New York has become the 17th state to formally call for a constitutional amendment that would overturn Citizens United.
Just look at all the states that support overturning Citizens United:
That’s nearly 40% of the U.S. population.
But we can’t stop now. Fully 80% of Americans believe we must overturn Citizens United.
Having a constructive debate on the most important issues of our time requires a working democracy. That idea requires a sensible campaign finance system and a government without a revolving door to and back from the lobbying industry.
Public Citizen was key to the successful campaign we waged in New Jersey in 2012 and Public Citizen was again important in New York. We applaud everyone’s efforts. Next up are Washington, Arkansas and New Hampshire, among others.
How far the movement has come!
Public Citizen is not the only group committed to a 28th Amendment. There are also these:
Money Out Voters In
Please Note, UPDATE: Soon after our victory in NY State, Rhode Island became the 5th state to call for an Amendments Convention to overturn Citizens United. So you can add a 5th “V” to the map above.
NY becomes the 17th State – More of the story:
After three years of the NJOCU coalition actively pursuing an amendment-to-overturn, We Finally Have a FULL SENATE VOTE SCHEDULED for MONDAY, 9/8! It is a vote on cloture, i.e. to close debate on S.J.Res.19. It is not yet the vote to pass the amendment proposal. But the cloture vote is significant (particular in this era of fillibusters in the Senate). We see a vote for cloture as a show of support for the amendment outlined in S.J.Res.19. Once debate ends, the actual bill may be voted on.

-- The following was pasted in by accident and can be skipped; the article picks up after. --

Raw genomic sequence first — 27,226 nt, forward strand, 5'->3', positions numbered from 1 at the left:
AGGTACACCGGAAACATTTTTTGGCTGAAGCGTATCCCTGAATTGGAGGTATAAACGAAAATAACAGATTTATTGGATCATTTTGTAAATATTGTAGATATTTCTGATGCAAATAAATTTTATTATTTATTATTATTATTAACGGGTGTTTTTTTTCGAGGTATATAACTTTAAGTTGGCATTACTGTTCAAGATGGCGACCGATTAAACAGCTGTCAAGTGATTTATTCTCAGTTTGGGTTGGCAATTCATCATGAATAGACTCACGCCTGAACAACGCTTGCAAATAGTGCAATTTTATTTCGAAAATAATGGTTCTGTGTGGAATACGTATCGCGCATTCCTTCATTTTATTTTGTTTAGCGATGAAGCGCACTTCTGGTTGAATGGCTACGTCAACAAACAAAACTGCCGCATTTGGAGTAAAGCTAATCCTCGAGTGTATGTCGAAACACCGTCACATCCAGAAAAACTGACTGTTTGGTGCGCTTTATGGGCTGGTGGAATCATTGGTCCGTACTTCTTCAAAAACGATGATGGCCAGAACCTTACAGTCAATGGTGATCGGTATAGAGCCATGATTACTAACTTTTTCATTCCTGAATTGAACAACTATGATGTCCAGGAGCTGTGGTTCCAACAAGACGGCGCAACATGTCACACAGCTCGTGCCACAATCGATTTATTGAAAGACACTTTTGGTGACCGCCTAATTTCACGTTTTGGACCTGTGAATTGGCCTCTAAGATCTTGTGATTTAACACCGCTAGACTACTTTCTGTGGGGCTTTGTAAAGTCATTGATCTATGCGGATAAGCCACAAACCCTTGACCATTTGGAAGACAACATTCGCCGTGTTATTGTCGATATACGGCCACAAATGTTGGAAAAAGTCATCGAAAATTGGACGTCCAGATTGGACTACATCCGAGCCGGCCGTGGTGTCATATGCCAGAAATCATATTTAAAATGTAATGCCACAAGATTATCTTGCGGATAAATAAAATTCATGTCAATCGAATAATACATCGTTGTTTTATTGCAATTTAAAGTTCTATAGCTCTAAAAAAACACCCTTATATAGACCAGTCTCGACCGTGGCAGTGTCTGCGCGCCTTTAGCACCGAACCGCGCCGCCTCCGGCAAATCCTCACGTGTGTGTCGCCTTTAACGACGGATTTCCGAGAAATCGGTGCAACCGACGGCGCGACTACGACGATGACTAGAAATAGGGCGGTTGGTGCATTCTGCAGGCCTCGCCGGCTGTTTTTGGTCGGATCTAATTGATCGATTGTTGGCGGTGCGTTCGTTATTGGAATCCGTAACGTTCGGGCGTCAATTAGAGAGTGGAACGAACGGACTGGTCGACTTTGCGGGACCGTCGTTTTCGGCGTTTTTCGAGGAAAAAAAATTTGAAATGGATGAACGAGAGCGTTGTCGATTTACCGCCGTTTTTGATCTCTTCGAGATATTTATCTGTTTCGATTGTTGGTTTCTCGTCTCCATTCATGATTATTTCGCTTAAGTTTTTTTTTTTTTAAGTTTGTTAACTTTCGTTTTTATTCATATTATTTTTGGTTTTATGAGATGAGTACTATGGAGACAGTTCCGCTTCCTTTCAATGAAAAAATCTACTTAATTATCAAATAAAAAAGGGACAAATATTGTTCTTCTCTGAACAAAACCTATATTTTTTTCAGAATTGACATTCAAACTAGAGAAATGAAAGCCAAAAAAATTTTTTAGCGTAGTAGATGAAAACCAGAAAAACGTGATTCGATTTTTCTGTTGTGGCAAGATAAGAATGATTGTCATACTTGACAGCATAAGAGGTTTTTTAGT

Despite broad voter approval of an amendment to overturn Citizens United, the two-party system has managed to divide on this bill. Democrats are running on the issue in November, while Republicans with a pro-money faction led by Senator McConnell are fretting over the implications. In this case, we have to side with Democrats. SJR-19 is a narrowly written and very reasonable amendment proposal that enables Congress to regulate its own elections and thereby limit the corrupting influence of money in politics. This is a reinforcement of Article 1 Section 4 of the U.S. Constitution. While the amendment could have done more than that, its sponsors decided to proceed with care. There is plenty of room for bipartisan support of SJR19.
SIGN THE PETITION in support of SJR19 to amend the constitution: http://tinyurl.com/m9856ow
Acknowledging the partisan politics, we would hope to see ALL Senate Democrats vote YES for cloture on S.J.Res.19 on 9/8. NJOCU gives a hat-tip to Sen. Menendez (202-224-4744) and Sen. Booker (202-224-3224) who have already cosponsored this bill. We encourage you to thank them by phone or by email. We also suggest that you call the remaining 5 Democratic Senators who have not yet gone on the record and ask for their support in some form. Or call a friend in that state and ask them to get involved. Some senate offices will accept input honestly presented as coming from a national constituency. As a member/supporter of any national pro-amendment organization such as Public Citizen, Common Cause, Free Speech for People, People for the American Way, Rootstrikers or Wolf-PAC you have many voters in every state standing behind you. Here are the non-sponsoring Democrats:
Pryor, Mark L. – (D – AR)
255 Dirksen Senate Office Building Washington DC 20510